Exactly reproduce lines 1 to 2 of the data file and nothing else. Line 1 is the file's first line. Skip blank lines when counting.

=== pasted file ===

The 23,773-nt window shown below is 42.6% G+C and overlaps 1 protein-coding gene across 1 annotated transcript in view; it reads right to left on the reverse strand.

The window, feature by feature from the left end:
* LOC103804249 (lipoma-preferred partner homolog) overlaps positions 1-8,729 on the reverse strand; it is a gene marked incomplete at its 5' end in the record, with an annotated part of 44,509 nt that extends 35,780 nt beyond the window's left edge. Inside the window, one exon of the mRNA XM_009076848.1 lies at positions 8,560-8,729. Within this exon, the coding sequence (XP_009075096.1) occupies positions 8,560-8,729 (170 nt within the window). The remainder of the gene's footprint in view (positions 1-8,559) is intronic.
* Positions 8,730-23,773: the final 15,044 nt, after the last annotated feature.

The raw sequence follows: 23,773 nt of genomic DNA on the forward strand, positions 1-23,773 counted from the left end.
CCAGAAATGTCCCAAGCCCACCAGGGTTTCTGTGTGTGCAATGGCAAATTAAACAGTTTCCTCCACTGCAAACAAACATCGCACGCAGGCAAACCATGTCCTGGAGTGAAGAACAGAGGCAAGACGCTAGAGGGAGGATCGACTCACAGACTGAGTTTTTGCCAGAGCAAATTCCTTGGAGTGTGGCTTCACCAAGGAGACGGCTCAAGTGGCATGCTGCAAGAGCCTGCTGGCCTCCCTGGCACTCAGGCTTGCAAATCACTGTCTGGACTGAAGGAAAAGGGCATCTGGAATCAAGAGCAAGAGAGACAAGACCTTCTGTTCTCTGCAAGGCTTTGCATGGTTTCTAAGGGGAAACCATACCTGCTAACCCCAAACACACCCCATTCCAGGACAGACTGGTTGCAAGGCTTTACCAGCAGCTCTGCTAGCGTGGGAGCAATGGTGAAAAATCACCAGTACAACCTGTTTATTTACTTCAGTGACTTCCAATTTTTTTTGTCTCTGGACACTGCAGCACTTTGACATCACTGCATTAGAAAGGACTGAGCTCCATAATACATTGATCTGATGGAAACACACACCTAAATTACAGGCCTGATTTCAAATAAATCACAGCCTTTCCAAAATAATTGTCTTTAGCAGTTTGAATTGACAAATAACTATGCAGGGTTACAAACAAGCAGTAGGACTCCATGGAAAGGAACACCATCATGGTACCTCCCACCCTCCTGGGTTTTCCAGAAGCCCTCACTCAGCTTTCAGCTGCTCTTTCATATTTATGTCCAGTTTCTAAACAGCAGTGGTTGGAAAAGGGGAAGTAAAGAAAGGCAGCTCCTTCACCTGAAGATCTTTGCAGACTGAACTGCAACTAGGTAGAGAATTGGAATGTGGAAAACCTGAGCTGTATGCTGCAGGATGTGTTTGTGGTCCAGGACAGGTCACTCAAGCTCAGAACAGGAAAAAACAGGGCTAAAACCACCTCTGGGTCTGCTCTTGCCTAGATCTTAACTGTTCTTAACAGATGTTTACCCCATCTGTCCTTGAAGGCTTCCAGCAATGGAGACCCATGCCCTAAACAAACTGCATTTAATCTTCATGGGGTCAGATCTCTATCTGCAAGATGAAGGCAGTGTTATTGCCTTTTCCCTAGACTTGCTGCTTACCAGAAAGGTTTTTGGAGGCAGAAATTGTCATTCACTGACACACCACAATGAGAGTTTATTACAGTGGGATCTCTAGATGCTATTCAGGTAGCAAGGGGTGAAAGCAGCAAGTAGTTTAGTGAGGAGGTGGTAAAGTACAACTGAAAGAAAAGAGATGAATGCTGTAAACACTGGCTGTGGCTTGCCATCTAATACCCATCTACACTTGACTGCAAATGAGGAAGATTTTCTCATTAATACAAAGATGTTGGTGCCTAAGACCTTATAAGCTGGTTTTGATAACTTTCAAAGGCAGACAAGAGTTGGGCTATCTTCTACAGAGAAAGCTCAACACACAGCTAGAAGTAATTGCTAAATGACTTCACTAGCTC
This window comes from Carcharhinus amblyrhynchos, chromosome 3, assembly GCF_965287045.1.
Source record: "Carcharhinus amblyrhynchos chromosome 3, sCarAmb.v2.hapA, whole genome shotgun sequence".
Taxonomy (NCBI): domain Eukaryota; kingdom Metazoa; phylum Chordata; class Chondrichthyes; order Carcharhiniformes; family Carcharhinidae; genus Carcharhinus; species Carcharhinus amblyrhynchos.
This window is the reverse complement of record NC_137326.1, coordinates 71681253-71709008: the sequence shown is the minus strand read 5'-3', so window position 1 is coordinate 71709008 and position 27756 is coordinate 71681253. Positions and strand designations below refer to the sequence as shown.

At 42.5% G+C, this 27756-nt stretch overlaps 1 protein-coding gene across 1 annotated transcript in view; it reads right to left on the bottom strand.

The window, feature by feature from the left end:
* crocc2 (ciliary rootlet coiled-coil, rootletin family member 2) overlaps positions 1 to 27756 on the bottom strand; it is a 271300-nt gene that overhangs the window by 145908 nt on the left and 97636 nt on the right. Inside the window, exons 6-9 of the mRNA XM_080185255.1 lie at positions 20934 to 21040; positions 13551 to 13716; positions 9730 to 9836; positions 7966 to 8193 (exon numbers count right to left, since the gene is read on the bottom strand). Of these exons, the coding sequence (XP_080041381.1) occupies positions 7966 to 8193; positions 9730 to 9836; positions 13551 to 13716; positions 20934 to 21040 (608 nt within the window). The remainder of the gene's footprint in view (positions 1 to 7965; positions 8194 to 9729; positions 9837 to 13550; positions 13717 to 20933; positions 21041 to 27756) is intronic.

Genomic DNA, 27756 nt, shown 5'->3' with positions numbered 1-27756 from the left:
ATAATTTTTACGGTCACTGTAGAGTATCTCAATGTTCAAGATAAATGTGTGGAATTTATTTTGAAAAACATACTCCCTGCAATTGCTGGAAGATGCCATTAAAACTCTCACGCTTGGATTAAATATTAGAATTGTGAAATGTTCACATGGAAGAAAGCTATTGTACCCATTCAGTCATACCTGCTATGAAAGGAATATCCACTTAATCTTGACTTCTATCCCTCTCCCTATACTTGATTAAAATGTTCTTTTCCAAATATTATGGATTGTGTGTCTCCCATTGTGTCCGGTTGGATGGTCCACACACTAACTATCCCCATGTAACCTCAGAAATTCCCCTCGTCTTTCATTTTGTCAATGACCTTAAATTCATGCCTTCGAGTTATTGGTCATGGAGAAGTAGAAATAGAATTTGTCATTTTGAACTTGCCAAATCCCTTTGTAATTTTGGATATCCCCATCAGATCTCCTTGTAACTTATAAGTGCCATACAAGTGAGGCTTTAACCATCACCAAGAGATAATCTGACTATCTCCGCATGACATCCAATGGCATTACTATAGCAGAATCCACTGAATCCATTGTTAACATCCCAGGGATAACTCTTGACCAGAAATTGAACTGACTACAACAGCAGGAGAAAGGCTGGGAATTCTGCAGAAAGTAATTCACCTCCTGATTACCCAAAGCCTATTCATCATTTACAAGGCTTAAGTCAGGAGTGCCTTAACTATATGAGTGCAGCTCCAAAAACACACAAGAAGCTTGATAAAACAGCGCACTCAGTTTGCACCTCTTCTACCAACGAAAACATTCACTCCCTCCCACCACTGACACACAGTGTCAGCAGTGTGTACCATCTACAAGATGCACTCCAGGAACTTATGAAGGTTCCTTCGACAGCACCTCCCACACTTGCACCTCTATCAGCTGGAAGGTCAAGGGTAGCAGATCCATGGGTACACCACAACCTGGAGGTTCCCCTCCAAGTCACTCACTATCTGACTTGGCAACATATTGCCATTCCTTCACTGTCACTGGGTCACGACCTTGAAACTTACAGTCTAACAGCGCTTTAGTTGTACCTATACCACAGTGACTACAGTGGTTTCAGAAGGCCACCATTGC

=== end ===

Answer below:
The 23,773-nt window shown below is 42.6% G+C and overlaps 1 protein-coding gene across 1 annotated transcript in view; it reads right to left on the reverse strand.

The window, feature by feature from the left end: